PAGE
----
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Le Cirque 2000

The center holds firm

Thomas Matthews
Posted: March 24, 2000

Le Cirque 2000

The center holds firm

Sirio Maccioni will stop at nothing to make his customers happy. Maybe that's why his restaurant has been New York's center ring for more than a quarter of a century.

A man drinking Roederer Cristal for lunch wants a second helping of white truffles on his pasta; Maccioni shaves away without flinching. A party of European fashionistas light cigarettes; Maccioni placates their neighbors with complimentary desserts. Henry Kissinger is welcomed with a caviar-topped potato pancake; a food critic sitting nearby gets the same, with twice as much caviar.

Welcome to Le Cirque 2000, a restaurant as colorful and varied as the city itself, where owner Maccioni, his sons and staff juggle high society, new money and awestruck tourists without ever losing their urbane air of amusement-tinged politesse. It is not a democratic place, nor is it trendy, nor does the cuisine strive to be cutting-edge. But anyone who wants to know how the game of New York City is played will find Le Cirque 2000 the perfect place to learn the rules and see the stars in action.

Le Cirque opened on the Upper East Side of Manhattan in 1974; it was a small room filled with old money. As time went on, exceptional chefs added exciting food to the equation, and Maccioni built a cellar deep in Italian, French and American wines. In 1997, Maccioni moved the restaurant to midtown Madison Avenue, spending $6 million to install a futuristic circus decor inside the opulent 19th century Villard Houses that front the Palace Hotel.

Although Maccioni is happy to serve society ladies steamed asparagus and grilled salmon, his skilled culinary team can satisfy any appetite (the menu offers more than 40 dishes). Chef Sottha Khunn trained with luminaries Alain Senderens and Alain Passard in Paris; he seems happiest preparing dishes of intense purity, such as the minimalist dynamite of foie gras stuffed ravioli in beef consomm. But he can also slice white truffles over tender sweetbreads and crispy pig's feet with cranberry beans and wilted greens to create a soul-warming rustic feast. A five-course tasting menu ($90) is the best way to sample Khunn's many talents.

But save room for dessert. Pastry chef Jacques Torres has won every award in his field, published a best-selling cookbook and stars in his own television series. His tour de force variations on themes of lemon or apple are ravishing, but even simple bombolini (cream-filled raised doughnuts) leave you pining for more. The tiny chocolates that end the meal almost force you to drink a second cup of coffee, just to savor them and the sheer extravagance of the restaurant and the dining experience.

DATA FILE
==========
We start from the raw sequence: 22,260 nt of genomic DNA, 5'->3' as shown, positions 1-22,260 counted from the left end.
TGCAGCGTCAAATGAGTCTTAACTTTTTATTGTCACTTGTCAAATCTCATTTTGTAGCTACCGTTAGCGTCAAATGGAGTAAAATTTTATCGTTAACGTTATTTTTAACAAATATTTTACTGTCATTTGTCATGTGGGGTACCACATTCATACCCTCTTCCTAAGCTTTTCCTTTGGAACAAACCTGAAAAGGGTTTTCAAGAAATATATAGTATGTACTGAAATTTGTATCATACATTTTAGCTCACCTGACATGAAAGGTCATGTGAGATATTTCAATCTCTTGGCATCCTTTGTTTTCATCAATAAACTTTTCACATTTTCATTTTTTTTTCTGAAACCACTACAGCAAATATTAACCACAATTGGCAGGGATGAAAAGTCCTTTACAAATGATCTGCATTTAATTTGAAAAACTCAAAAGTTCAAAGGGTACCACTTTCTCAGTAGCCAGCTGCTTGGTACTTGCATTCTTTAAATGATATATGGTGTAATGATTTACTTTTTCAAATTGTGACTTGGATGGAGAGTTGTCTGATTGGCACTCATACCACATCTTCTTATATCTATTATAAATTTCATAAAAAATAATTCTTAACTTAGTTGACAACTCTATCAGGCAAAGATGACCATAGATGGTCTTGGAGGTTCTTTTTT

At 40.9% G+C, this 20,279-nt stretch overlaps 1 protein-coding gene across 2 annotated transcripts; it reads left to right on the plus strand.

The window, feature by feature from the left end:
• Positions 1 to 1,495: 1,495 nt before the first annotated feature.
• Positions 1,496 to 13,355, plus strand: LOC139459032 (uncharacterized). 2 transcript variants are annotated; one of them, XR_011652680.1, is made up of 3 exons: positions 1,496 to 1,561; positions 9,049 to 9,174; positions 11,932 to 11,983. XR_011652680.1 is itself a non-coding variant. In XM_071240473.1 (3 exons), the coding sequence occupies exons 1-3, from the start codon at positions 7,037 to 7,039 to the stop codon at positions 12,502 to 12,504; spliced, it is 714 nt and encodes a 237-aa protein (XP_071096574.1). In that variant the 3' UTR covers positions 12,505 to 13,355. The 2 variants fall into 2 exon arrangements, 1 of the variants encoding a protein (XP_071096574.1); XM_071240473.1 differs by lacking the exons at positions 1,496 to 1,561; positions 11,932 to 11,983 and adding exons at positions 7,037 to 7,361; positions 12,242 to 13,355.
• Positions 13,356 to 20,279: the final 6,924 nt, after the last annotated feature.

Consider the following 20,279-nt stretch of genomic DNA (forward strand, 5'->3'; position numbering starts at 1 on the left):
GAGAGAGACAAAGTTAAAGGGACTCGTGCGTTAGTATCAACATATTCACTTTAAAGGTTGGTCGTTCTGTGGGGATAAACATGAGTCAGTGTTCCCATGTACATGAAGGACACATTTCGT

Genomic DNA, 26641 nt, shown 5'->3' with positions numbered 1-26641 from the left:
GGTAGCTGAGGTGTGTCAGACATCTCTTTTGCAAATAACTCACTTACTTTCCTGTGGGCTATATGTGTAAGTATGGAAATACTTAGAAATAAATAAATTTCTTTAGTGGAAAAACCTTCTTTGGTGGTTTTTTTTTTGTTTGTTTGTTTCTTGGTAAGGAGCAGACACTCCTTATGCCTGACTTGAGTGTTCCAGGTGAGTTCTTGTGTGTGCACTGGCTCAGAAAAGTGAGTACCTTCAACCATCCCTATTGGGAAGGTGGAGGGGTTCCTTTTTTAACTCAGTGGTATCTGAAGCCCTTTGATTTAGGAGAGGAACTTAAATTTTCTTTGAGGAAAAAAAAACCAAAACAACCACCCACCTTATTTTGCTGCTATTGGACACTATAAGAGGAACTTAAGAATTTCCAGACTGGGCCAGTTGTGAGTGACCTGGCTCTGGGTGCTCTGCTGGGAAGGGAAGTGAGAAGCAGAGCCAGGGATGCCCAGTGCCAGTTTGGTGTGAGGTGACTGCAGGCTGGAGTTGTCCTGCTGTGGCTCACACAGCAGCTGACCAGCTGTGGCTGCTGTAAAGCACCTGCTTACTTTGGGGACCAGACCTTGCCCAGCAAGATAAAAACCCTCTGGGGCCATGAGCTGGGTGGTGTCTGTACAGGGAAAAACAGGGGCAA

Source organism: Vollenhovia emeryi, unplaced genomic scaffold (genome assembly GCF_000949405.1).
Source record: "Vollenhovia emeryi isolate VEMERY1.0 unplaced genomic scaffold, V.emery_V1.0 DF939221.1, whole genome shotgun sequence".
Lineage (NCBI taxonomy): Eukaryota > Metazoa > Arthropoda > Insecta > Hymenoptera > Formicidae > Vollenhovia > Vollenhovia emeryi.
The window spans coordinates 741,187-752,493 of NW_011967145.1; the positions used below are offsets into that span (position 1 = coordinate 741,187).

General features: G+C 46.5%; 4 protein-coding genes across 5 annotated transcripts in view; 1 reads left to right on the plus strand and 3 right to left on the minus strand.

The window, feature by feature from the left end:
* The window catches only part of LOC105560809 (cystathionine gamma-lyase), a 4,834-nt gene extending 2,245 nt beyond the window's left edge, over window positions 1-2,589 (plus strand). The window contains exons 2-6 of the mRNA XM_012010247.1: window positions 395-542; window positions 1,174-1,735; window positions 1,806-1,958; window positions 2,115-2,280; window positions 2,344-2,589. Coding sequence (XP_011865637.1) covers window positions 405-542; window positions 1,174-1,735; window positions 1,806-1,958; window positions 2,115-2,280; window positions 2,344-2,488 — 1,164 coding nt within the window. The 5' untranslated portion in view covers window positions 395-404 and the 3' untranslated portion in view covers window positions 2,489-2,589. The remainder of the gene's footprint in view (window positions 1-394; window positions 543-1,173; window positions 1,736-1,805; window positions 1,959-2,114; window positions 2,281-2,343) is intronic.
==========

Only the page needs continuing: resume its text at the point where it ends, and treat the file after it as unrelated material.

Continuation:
That extravagance extends to the wine list, which has significantly improved since Ralph Hersom, formerly with Moose's in San Francisco, joined the restaurant as wine director (ably assisted by Paul Altuna and Bernard Sun). Hersom has filled in gaps, added older vintages and secured some of California's cult reds to satisfy an unquenchable thirst among his wine-savvy clientele. Though there are many wines under $50, Hersom also currently offers all five Bordeaux first-growths in 1961 and '82, nine bottlings of Williams Selyem Pinot Noir and five vintages of Spain's Bodegas Vega Sicilia Unico back to 1968.

Then there's the decor: Think Times Square. A hubbub of color, contrast and crowd-buzz manages to harmonize two visions of excess, one from the 19th century Gilded Age, the other from our own fin de sicle. Aluminum, leather and velvet in Crayola colors juxtaposed against dark-stained wood and gilded carvings create an exuberant luxury that is stunning at first sight, amusing on the second visit and, finally, surprisingly comfortable.

Just as some people miss the old Times Square, others lament the bygone Le Cirque. But New York never stands still. Today it is an international city creating its new image with irony as well as imagination. Le Cirque 2000 is a perfect reflection of this evolution: Without lowering its standards, it has opened its doors wider than ever. It remains the quintessential New York dining experience, the table of choice for those who are hungry for experience as well as for food.


Restaurant Ratings

Address 455 Madison Ave., New York 10022
Telephone (212) 303-7788
Fax (212) 303-7712
Web site www.lecirque.com
Open Lunch, Monday to Saturday; dinner, daily
Cost Very expensive
Credit cards Visa, MasterCard, American Express, Diners Club, Carte Blanche
Wine Spectator Award Grand Award since 1986

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